Stop Wasting Your Hard-Earned Free Time

One of the biggest mysteries in modern day life is something that we’re all guilty of.

Please answer me this: Why do we work 8–9 hours a day so that we can earn free time, while we endlessly waste that hard-earned free time?

Have you ever looked at it this way? It’s an absurd way of living. And yet, everyone with a traditional job lives that way.

I remember the moment I realized that vividly. It was about three years ago. At the time, I worked at an IT Research firm in London while working on my own business in the evenings and weekends.

I was sitting on the train to home after a day at the office. And I was reading On The Shortness Of Life by Seneca . That book is famous for causing a shift in thinking for a lot of people.

I’ve met (and read about) many people who say that Seneca had an impact on the way they live. I don’t know why, but the simplicity and directness of Seneca’s writing hit you hard.

So I was just sitting there on the train like the millions of other folks who commute daily in London. It sounds like I’m setting the scene of a cheesy drama movie about an alcoholic who decides to better their life.

Believe me, my situation wasn’t that dramatic. It was just an ordinary day. A day that you forget you ever had because it’s similar to the day before… And the day before that. Do you know that feeling? Sometimes life feels like an endless deja vu.

But this specific section from On The Shortness Of Life made me think:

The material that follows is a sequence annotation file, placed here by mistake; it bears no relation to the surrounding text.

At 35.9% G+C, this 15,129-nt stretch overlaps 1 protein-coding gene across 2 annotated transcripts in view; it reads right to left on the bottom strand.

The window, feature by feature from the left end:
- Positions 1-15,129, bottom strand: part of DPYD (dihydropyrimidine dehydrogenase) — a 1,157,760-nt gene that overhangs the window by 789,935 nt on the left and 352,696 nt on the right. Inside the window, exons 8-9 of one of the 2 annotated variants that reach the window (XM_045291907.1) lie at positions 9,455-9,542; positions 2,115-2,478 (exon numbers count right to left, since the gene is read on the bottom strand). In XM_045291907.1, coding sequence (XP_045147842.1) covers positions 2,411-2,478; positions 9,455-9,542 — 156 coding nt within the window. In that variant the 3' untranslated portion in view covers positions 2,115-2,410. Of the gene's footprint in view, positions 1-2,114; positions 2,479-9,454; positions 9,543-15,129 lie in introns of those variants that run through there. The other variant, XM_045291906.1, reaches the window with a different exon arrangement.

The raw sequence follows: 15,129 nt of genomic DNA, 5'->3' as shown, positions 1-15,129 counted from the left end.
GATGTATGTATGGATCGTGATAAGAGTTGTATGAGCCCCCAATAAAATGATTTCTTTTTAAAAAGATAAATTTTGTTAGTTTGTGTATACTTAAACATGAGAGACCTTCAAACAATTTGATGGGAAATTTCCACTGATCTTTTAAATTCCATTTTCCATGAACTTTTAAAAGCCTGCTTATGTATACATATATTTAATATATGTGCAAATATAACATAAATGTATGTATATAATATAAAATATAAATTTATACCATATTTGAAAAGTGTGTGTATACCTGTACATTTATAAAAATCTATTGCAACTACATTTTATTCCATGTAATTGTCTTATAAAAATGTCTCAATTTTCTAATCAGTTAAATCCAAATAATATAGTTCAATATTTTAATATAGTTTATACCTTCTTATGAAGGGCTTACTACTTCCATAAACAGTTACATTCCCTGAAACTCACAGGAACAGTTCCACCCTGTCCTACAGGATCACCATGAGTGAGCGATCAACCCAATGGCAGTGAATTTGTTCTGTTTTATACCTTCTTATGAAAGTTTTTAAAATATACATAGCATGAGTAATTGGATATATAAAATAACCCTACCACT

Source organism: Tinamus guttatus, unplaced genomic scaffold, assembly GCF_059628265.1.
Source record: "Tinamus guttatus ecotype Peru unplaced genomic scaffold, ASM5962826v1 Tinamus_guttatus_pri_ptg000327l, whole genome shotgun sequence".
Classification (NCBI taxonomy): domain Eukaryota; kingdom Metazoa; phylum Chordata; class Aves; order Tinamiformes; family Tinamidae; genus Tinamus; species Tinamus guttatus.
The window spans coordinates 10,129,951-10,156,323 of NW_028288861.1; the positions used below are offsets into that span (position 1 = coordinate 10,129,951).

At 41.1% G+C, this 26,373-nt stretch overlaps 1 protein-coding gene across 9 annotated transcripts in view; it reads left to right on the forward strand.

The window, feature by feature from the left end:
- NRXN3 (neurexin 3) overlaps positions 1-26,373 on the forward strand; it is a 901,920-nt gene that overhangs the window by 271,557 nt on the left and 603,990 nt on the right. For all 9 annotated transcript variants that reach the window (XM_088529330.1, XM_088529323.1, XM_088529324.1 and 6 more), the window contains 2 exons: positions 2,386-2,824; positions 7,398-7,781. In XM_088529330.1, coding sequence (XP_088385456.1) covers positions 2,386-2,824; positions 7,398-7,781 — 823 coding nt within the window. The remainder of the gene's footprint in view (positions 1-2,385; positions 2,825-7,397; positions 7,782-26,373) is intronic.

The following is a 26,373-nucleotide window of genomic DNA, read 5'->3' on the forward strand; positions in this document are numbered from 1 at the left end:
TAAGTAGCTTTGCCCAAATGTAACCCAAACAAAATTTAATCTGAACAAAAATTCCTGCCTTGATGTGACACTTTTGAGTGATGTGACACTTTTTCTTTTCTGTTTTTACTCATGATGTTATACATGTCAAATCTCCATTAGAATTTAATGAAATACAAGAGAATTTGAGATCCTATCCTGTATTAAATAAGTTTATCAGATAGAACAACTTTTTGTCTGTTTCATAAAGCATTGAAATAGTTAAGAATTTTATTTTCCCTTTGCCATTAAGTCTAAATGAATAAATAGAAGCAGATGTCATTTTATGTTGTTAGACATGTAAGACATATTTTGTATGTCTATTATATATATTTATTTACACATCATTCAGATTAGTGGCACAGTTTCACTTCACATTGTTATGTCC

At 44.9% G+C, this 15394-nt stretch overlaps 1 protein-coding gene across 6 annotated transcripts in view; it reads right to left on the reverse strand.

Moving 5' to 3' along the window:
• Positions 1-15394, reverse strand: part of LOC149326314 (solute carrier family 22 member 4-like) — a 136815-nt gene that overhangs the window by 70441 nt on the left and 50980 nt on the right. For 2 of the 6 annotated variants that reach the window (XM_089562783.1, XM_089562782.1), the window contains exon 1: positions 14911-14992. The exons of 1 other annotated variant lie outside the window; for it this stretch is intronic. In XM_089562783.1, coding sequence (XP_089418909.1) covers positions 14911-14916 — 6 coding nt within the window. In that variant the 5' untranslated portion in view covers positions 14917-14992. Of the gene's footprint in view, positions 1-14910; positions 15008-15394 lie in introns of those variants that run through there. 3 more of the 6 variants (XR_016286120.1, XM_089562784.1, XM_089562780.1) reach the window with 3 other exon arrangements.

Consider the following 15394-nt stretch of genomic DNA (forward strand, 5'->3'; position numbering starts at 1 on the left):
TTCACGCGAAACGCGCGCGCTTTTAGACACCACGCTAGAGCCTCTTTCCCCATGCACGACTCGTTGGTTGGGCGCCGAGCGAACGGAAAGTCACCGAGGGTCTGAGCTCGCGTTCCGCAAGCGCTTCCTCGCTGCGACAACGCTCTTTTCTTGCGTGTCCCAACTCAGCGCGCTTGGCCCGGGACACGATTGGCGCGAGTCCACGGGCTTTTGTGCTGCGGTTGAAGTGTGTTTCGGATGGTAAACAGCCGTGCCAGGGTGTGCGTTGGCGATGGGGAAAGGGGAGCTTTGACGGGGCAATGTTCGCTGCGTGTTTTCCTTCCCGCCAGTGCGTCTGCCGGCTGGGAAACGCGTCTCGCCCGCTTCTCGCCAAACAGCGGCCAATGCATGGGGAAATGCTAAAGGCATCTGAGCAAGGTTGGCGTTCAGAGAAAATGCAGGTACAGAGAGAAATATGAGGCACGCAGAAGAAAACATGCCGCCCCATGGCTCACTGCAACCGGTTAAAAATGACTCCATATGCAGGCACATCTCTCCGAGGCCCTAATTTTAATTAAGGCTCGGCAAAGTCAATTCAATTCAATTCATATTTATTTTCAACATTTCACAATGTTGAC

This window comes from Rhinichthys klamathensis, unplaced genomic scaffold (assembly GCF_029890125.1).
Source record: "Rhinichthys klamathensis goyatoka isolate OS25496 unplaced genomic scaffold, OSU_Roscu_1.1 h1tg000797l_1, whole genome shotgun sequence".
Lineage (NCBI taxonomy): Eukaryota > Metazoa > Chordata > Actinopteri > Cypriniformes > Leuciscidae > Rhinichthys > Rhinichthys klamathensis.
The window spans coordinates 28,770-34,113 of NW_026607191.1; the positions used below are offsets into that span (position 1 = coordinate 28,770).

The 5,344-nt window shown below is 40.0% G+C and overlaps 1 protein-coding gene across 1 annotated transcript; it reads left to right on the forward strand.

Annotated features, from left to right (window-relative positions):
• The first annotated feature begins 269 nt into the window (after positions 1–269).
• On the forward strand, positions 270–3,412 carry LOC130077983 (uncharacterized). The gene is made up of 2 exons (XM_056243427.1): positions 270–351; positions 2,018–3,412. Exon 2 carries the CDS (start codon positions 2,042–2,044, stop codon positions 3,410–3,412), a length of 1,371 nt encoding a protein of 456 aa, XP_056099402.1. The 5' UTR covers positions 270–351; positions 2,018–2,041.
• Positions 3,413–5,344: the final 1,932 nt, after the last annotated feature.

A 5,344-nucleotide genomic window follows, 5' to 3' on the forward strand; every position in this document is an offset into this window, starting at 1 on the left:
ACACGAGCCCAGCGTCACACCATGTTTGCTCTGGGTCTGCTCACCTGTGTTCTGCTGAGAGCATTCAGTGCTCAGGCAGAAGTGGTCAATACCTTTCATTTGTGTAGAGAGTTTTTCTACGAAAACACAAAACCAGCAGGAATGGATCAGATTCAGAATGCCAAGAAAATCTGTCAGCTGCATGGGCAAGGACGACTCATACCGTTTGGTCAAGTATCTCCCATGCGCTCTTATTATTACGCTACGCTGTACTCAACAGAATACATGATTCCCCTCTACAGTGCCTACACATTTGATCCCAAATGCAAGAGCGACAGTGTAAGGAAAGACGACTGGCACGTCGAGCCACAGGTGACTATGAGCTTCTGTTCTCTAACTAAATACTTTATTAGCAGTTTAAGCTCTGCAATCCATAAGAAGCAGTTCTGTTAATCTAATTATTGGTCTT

“It is not that we have a short time to live, but that we waste a lot of it. Life is long enough, and a sufficiently generous amount has been given to us for the highest achievements if it were all well invested.”

I thought about how I invested my time: About two and a half hours on the train each day, working a job I wasn’t passionate about and spending my free time drinking in the pub with co-workers, watching TV shows or gossiping at work.

We all work hard to earn two things: Money and free time that we can spend on leisure activities. Sounds pretty normal, right? But shitty part is that we end up wasting that time on bullshit activities. Seneca continues to talk about time:

“But when it is wasted in heedless luxury and spent on no good activity, we are forced at last by death’s final constraint to realize that it has passed away before we knew it was passing. So it is: we are not given a short life but we make it short, and we are not ill-supplied but wasteful of it… Life is long if you know how to use it.”

At some point, you have to stop and say, “No more.”

  • No more working to live.
  • No more wasting the free time you earn.

Only when you say no, you can start using your time. Because like Seneca says, life is really long. Let’s say you’re currently 35 years old. And let’s assume you stay healthy until you’re 70 years old.

That’s another 35 years of time you can spend on anything you like! Well, not anything. You probably won’t go skydiving at 67 years old. Or maybe you would. Why not?! It’s your life.

Anyway, if you keep wasting your time for 35 years, it’s no good.

The problem is not time, the problem is the way you invest it.

We work hard to earn free time — but we can’t do anything with it because we’re too tired.

That’s how I felt. When you have a life that only drains energy, there’s not much left in your tank during the evenings and weekends.

That’s the one thing you want to avoid at all cost. It is simply not worth it to give all your energy to earn money and time if you can’t use it.

“But I need my job. I can’t just quit!”

That’s true. You’ve got to stay practical. But please, don’t tell me that it’s not possible to live a life that gives you energy. Also, don’t tell that to yourself. Without believing in something, you will never achieve it. Just keep both feet on the ground.